10 ways music can boost your well-being
For decades, experts have considered music a factor in improving one’s health. An often-documented example is the study by French researcher Dr. Alfred A. Tomatis involving the “Mozart effect,” in which the composer’s "Sonata for Two Pianos in D Major K. 448" was found to improve the brain’s functioning.
Although the Mozart effect has been disputed by experts, “music is very primal to all of our experience,” notes Julie Jaffee Nagel, Ph.D., author of the book Melodies of the Mind. “You don’t have to be a professional musician to feel the power of music,” she says.
Music can make people feel centered and reduce anxiety and depression, says Shara Sand, Ph.D., associate professor of psychology at LaGuardia Community College, in Long Island City, New York. “I believe that music is healing because there’s something about the vibrational properties that restore a certain kind of balance.”
Change your mood
“It’s possible to shift or change one’s mood based on the music one listens to,” says Sand. Don’t make too dramatic a shift in tempo from the mood you’re in, she advises. “If you’re really hyped up and want to relax, you can’t put on something twice as slow as you are because it won’t feel good.”
Altering a mood using music is like tapering off drugs, she says. But when you’re down, listening to a song called “Happy” by Pharrell Williams or the Rolling Stones should flip the switch to put you in a better state of mind. When you change your mood, the body goes through a process called entrainment, which involves matching the rhythm of music to our internal rhythm, or heartbeat.
More: What makes people happy? Genes—and gender—may play a role.
When you’re feeling isolated or just suffered a breakup, listening to music can help you to work through those feelings and feel connected to something outside of yourself. “Sometimes music helps people to feel connected, particularly when you’re feeling alienated or isolated,” says Sand. The lyrics in songs can hit home and allow people to feel like an artist relates to your situation.
Form a biographical marker
Songs can help you recall certain people, places and special times in your life. “Music can really stimulate memories,” says Sand. “It allows you to connect and remember things, and all memories are not bad.” Music can also help you remember a lost loved one if you listen to music the person enjoyed listening to, she says.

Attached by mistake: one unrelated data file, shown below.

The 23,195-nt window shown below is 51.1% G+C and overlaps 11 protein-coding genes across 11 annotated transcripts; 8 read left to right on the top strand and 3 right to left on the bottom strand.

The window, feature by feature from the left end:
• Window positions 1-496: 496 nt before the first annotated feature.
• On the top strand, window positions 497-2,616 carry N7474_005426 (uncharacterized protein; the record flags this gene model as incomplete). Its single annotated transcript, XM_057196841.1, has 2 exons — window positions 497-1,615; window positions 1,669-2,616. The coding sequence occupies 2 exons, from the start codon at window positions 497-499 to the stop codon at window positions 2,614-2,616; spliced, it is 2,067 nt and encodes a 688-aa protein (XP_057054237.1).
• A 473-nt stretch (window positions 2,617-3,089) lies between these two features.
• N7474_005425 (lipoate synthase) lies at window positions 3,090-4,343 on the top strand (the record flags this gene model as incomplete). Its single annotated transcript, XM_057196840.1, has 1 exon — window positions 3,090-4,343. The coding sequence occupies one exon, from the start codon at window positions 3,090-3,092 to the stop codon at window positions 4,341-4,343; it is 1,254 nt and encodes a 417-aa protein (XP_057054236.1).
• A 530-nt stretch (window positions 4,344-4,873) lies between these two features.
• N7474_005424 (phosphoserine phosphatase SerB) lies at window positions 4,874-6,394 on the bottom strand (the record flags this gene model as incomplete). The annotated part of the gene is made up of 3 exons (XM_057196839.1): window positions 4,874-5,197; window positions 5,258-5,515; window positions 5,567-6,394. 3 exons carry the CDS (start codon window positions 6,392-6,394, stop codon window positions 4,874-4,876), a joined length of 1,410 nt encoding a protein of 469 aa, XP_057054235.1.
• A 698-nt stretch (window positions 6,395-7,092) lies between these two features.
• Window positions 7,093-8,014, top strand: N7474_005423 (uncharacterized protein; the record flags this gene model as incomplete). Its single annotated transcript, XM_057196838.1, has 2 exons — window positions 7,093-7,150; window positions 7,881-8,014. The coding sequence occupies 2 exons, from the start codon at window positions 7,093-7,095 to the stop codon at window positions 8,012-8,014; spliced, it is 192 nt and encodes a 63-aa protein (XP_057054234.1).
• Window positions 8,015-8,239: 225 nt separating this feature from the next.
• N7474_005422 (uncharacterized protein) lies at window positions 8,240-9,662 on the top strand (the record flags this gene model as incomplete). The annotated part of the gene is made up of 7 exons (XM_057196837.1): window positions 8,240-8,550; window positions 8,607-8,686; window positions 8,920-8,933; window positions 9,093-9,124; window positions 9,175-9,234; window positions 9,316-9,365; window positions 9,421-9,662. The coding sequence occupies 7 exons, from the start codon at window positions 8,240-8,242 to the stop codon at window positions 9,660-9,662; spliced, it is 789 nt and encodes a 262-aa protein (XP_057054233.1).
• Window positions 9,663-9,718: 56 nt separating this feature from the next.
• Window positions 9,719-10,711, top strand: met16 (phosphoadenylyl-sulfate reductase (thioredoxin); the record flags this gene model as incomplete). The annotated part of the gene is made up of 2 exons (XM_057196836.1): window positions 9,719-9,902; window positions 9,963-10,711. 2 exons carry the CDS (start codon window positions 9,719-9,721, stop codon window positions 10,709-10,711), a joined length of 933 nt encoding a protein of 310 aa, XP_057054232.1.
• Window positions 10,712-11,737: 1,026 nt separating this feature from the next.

Light music can be a way to help you fall asleep if you’re suffering from insomnia. Music proved to be an effective method for helping adults to catch some zzz's, according to a study published in the journal Holistic Nursing Practice. For going to sleep, you’ll want to choose ballads, light piano tunes or classical music, says Sand.
“Listening to and playing music can lower amounts of the cortisol stress hormone,” notes Nagel. Music therapy can help treat depression, agitation and anxiety, according to a report published in the Harvard Review of Psychiatry. Create playlists that help you work off stress, whether at the gym, on the train or even at work.
Increase the focus of your workout
Listening to music during a workout brings that extra motivation needed to get through a grueling session on the cross-trainer or treadmill. It could also motivate you to lift that extra weight. “It can keep you going depending on what you like to listen to,” says Nagel. “Certain kinds of beats, certain kinds of rhythms, can increase energy and endurance, and increase your focus.”
Work through feelings
We often block out troubling thoughts or situations we’d rather not deal with. “Music can help you work through some problems, issues or things you’re thinking about just by listening to it,” says Nagel.
“People avoid processing emotions. When you do process it, a huge weight is taken off.” After dealing with a troublesome issue by listening to music, “people feel tremendous relief, and that frees up a whole other level of energy,” she says.
Improve your brain chemistry
Studies show that listening to music can increase the amount of serotonin, a neurotransmitter in the brain that regulates mood, appetite and sleep. Listening to pleasant music resulted in a boost in serotonin levels in platelets, according to a 2000 study published in the European Archives of Psychiatry and Clinical Neuroscience.
Sharpen the senses
Long-term music training can also improve how the nervous system integrates all senses, especially hearing and touch, according to research by Julie Roy at the University of Montreal, presented in November 2013. People with long-term musical training were better able to separate information gained from hearing and touch, the study finds. Playing a musical instrument can improve multisensory processing, according to the study.